That choice of complication is significant. The moonphase is viewed as a less technical function that reinforces the feminine commitment to aesthetics and as such is rapidly claiming female ownership. The cynical might argue that it is rarely used by either sex for its function, though Koch at Montblanc disagrees. This brand is investing heavily in the discerning female market with its Bohème range, which includes the innovative steel Moongarden (£3,115) with a window featuring the traditional names of each of the year’s 12 moons and a date hand instead of a window, and the rose gold Perpetual Calendar (£17,500, pictured). “The influence of the moon on everything from agriculture to mood catches the imagination,” he says. Other notable moonphases come from brands less associated with women’s models, such as IWC’s 37mm stainless-steel Portofino Automatic 37 Moonphase (example pictured, £6,550) – officially it’s for “customers with smaller wrists”, but campaign shots on tuxedo-wearing female celebrities make its target audience pretty clear – and Zenith’s Elite Ultra Thin Lady Moonphase (example pictured, £3,700), which is put into perspective by McDermott. “We are known for men’s watches with top-quality movements,” she says. “Our sales of women’s watches – all mechanical and most with a complication – started from almost zero three years ago, but now account for about 15 per cent, including three of our 10 bestsellers, with no advertising. Women are researching for the best combinations of feminine design and function.”
The moonphase is also a component of the perpetual calendar, which is still a rarity in women’s models, Patek and Montblanc excepted. Both employ diamond bezels. “At Patek we use them to subtly soften a traditionally more masculine complication like the calendar,” says Hearn, “but others like the minute repeater stand alone in their beauty.” Zenith similarly adds diamonds to a woman’s chronograph; they are optional on the moonphase. “In east Asia, diamonds for day are always fine, but in western boardrooms they are more acceptable if understated,” says McDermott. “Then they have an insouciant confidence, especially in gold.’”
However, plainer styles without diamonds are a growing trend, “in particular non-diamond styles like the steel Jaeger-LeCoultre Rendez-Vous Date or the Patek Philippe exhibition Calatrava,” says Bond Street retailer Wempe’s UK MD Lynn Schroeder. Chanel’s latest success, the Boy.Friend (example pictured, £9,400), is inspired by the rectangular shape of Place Vendôme and Mme Chanel’s love of masculine-style clothing, yet is simple with soft curves that are perfectly shaped to the female wrist. It comes with either a seconds or date counter, and other functions will doubtless follow. Blancpain’s Villeret Ultra Slim for women (£7,240, pictured) is a classic, rose gold three-hander, yet of almost dainty proportions, while Jaeger-LeCoultre is celebrating the 85th anniversary of the Reverso by redesigning the women’s models. A new version of the Duetto (£12,600, pictured) has a plain dial on one side for day and diamonds on black on the other for night, and there’s now a wide choice of customisation for the reverse of single-dial models.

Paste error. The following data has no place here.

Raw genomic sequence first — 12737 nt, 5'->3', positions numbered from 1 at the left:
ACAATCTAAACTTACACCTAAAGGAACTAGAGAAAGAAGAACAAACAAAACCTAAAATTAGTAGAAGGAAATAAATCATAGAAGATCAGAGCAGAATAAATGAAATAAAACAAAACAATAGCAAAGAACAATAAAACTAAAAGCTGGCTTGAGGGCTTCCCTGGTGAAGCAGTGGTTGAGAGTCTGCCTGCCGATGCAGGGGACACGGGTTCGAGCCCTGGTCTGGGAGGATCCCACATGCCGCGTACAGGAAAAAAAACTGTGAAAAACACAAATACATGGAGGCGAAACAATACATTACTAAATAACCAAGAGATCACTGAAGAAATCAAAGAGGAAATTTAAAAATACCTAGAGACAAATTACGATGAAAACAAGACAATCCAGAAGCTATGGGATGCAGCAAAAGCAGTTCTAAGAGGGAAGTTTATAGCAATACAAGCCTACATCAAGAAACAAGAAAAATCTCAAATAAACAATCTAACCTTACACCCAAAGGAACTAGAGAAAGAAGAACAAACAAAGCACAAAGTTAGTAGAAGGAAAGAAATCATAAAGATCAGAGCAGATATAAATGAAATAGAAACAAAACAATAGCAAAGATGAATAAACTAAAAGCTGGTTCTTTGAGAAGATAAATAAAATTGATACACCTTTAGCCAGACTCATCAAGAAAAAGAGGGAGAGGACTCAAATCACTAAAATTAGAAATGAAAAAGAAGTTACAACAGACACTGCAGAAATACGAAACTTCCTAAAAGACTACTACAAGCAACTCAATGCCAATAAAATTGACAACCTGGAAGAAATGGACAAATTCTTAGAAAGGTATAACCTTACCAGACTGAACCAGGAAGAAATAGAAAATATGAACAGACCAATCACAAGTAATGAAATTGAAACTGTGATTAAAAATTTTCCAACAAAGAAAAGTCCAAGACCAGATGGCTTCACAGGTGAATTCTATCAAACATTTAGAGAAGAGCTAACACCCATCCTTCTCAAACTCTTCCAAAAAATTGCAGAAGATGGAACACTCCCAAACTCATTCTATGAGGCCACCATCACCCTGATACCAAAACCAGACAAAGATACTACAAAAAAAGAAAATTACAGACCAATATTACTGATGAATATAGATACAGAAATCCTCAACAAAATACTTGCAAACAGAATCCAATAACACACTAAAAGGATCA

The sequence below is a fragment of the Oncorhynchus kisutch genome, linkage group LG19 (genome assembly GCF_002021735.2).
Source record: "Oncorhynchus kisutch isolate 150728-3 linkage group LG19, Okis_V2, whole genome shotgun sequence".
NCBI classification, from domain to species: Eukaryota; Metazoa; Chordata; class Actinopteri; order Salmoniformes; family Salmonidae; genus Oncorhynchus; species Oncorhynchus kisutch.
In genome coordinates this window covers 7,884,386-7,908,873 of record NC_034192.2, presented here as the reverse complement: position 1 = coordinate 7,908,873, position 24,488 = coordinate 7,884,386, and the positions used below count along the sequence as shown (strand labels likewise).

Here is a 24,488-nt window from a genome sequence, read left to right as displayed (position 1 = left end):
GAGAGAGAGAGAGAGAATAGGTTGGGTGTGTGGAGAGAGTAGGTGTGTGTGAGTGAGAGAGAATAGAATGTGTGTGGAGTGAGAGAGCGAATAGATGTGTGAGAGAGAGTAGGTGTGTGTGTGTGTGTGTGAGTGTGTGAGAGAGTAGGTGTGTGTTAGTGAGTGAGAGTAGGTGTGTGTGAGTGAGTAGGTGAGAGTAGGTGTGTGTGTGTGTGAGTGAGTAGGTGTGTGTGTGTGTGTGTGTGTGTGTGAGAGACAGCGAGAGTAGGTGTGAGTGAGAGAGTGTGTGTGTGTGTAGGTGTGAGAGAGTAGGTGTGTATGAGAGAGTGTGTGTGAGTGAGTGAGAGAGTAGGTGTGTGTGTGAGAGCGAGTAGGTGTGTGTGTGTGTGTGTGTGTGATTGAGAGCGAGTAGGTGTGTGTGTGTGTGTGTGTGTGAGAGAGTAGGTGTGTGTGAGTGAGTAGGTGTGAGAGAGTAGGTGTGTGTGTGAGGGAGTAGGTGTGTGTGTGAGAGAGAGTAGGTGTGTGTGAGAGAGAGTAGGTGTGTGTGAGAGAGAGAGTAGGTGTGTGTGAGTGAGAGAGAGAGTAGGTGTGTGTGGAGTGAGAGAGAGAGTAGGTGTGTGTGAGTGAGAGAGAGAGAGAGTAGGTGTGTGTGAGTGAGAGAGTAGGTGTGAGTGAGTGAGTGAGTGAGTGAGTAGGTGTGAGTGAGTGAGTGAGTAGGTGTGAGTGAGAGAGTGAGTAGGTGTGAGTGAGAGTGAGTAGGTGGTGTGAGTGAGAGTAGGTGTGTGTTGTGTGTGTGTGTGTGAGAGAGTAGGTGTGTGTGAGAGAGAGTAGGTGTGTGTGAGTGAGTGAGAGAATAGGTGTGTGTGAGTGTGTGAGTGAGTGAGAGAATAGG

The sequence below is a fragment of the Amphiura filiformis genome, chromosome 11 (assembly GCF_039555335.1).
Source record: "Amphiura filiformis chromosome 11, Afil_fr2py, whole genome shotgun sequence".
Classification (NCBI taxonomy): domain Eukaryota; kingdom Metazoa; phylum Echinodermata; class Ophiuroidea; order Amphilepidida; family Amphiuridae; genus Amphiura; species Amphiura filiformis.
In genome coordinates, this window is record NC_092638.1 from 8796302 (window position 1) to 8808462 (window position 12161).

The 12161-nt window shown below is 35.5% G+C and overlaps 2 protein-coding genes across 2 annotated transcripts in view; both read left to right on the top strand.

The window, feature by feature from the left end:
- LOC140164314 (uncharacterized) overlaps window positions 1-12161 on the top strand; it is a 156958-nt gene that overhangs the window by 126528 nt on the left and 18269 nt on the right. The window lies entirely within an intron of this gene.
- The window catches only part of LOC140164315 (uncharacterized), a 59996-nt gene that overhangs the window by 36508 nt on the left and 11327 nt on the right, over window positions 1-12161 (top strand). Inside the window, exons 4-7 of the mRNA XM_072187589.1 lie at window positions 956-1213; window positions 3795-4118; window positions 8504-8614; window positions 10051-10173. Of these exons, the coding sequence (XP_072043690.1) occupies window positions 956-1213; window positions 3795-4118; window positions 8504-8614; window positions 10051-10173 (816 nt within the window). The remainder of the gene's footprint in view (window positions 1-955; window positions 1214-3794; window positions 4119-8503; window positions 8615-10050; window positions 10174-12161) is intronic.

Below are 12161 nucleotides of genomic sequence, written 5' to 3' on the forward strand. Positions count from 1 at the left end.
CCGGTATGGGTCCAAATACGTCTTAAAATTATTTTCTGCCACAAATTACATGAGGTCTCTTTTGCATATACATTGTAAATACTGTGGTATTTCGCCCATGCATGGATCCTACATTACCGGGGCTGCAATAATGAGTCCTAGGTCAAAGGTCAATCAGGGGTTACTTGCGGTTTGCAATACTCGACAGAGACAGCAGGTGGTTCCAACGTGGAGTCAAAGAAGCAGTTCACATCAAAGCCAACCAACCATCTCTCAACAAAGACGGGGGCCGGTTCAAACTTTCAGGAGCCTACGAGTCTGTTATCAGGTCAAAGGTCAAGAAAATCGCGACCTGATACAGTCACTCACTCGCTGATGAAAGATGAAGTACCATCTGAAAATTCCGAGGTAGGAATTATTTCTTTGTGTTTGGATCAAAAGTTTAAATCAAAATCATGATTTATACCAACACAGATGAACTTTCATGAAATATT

For modernists, ceramic specialists Rado’s latest innovation (£5,200, pictured) is a transformative plasma technique that produces a light-adaptive, super-hard grey finish that is brought to life by a subtle diamond bezel. Saxony-based brand Nomos introduced its groundbreaking ultra-slim in-house movement last year and now it powers the minimalist but feminine Minimatik (£2,420, pictured) with champagne dial and neon-orange details.
Despite their obvious use to women who travel a lot, the feminine world timer remains – at least for the time being – a rarity. However, Louis Vuitton’s remarkable Escale Time Zone (£4,500 pictured), emblazoned with bright emblems inspired by the brand’s vintage trunks, is a unisex design that women have appropriated. As with every other model mentioned within this feature, it is a talking point and the women who buy it invariably know whereof they speak. “We still imagine women’s choices are less governed by gadgets and technicality than men’s,” says Hearn, “but I find female collectors know exactly how their watches work. In five years, I don’t think there will be a difference between our male and female clients.” Except I suspect women will still prefer feminine style, even in the boardroom.